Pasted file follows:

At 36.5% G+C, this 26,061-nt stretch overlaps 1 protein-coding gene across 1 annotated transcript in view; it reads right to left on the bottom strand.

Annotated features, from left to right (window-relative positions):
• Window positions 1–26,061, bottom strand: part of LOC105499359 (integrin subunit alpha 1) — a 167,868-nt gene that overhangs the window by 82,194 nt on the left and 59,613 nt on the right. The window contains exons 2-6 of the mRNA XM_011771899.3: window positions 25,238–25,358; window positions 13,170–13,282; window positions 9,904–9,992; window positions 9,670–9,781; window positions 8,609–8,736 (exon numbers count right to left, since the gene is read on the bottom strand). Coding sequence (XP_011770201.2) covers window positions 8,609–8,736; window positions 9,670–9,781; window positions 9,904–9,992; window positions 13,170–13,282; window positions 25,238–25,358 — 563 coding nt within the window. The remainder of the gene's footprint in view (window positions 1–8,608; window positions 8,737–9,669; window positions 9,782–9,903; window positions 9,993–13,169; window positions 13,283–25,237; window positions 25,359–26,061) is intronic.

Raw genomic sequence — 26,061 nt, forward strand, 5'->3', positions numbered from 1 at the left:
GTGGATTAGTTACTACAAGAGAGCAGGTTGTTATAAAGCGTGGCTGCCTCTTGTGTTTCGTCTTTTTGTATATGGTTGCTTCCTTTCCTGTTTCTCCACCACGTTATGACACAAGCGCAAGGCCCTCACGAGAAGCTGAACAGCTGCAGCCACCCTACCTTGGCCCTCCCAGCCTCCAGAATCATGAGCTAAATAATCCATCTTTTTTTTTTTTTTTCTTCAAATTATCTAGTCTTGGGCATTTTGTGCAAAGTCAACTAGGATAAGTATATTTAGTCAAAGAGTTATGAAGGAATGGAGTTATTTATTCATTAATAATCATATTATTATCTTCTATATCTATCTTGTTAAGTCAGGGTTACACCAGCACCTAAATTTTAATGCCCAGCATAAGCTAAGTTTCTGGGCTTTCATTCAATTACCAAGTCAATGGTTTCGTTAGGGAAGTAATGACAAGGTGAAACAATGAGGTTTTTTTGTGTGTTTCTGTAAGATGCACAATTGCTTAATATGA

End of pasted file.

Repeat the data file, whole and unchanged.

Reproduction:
At 36.5% G+C, this 26,061-nt stretch overlaps 1 protein-coding gene across 1 annotated transcript in view; it reads right to left on the bottom strand.

Annotated features, from left to right (window-relative positions):
• Window positions 1–26,061, bottom strand: part of LOC105499359 (integrin subunit alpha 1) — a 167,868-nt gene that overhangs the window by 82,194 nt on the left and 59,613 nt on the right. The window contains exons 2-6 of the mRNA XM_011771899.3: window positions 25,238–25,358; window positions 13,170–13,282; window positions 9,904–9,992; window positions 9,670–9,781; window positions 8,609–8,736 (exon numbers count right to left, since the gene is read on the bottom strand). Coding sequence (XP_011770201.2) covers window positions 8,609–8,736; window positions 9,670–9,781; window positions 9,904–9,992; window positions 13,170–13,282; window positions 25,238–25,358 — 563 coding nt within the window. The remainder of the gene's footprint in view (window positions 1–8,608; window positions 8,737–9,669; window positions 9,782–9,903; window positions 9,993–13,169; window positions 13,283–25,237; window positions 25,359–26,061) is intronic.

Raw genomic sequence — 26,061 nt, forward strand, 5'->3', positions numbered from 1 at the left:
GTGGATTAGTTACTACAAGAGAGCAGGTTGTTATAAAGCGTGGCTGCCTCTTGTGTTTCGTCTTTTTGTATATGGTTGCTTCCTTTCCTGTTTCTCCACCACGTTATGACACAAGCGCAAGGCCCTCACGAGAAGCTGAACAGCTGCAGCCACCCTACCTTGGCCCTCCCAGCCTCCAGAATCATGAGCTAAATAATCCATCTTTTTTTTTTTTTTTCTTCAAATTATCTAGTCTTGGGCATTTTGTGCAAAGTCAACTAGGATAAGTATATTTAGTCAAAGAGTTATGAAGGAATGGAGTTATTTATTCATTAATAATCATATTATTATCTTCTATATCTATCTTGTTAAGTCAGGGTTACACCAGCACCTAAATTTTAATGCCCAGCATAAGCTAAGTTTCTGGGCTTTCATTCAATTACCAAGTCAATGGTTTCGTTAGGGAAGTAATGACAAGGTGAAACAATGAGGTTTTTTTGTGTGTTTCTGTAAGATGCACAATTGCTTAATATGA